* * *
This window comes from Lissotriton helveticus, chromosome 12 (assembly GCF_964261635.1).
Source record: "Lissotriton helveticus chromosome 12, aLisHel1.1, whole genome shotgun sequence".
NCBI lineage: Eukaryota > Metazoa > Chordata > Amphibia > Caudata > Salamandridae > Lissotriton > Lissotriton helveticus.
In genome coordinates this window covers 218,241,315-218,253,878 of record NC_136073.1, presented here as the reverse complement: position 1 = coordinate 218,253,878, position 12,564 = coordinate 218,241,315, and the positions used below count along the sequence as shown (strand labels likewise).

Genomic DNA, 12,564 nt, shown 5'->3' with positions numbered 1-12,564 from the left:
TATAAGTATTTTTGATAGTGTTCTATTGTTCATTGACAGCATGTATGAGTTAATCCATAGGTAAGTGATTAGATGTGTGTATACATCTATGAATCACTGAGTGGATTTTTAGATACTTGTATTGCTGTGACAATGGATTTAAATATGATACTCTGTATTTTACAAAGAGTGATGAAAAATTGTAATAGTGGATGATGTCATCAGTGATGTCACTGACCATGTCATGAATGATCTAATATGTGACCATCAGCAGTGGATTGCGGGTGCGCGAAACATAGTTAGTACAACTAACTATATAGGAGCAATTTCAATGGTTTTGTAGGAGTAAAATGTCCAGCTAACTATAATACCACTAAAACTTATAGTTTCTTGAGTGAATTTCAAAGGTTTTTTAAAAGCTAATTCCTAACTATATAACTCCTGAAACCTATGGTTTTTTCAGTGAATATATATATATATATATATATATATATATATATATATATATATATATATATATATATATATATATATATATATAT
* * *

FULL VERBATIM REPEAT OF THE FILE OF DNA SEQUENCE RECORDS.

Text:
This window comes from Lissotriton helveticus, chromosome 12 (assembly GCF_964261635.1).
Source record: "Lissotriton helveticus chromosome 12, aLisHel1.1, whole genome shotgun sequence".
NCBI lineage: Eukaryota > Metazoa > Chordata > Amphibia > Caudata > Salamandridae > Lissotriton > Lissotriton helveticus.
In genome coordinates this window covers 218,241,315-218,253,878 of record NC_136073.1, presented here as the reverse complement: position 1 = coordinate 218,253,878, position 12,564 = coordinate 218,241,315, and the positions used below count along the sequence as shown (strand labels likewise).

Genomic DNA, 12,564 nt, shown 5'->3' with positions numbered 1-12,564 from the left:
TATAAGTATTTTTGATAGTGTTCTATTGTTCATTGACAGCATGTATGAGTTAATCCATAGGTAAGTGATTAGATGTGTGTATACATCTATGAATCACTGAGTGGATTTTTAGATACTTGTATTGCTGTGACAATGGATTTAAATATGATACTCTGTATTTTACAAAGAGTGATGAAAAATTGTAATAGTGGATGATGTCATCAGTGATGTCACTGACCATGTCATGAATGATCTAATATGTGACCATCAGCAGTGGATTGCGGGTGCGCGAAACATAGTTAGTACAACTAACTATATAGGAGCAATTTCAATGGTTTTGTAGGAGTAAAATGTCCAGCTAACTATAATACCACTAAAACTTATAGTTTCTTGAGTGAATTTCAAAGGTTTTTTAAAAGCTAATTCCTAACTATATAACTCCTGAAACCTATGGTTTTTTCAGTGAATATATATATATATATATATATATATATATATATATATATATATATATATATATATATATATATATATATATATAT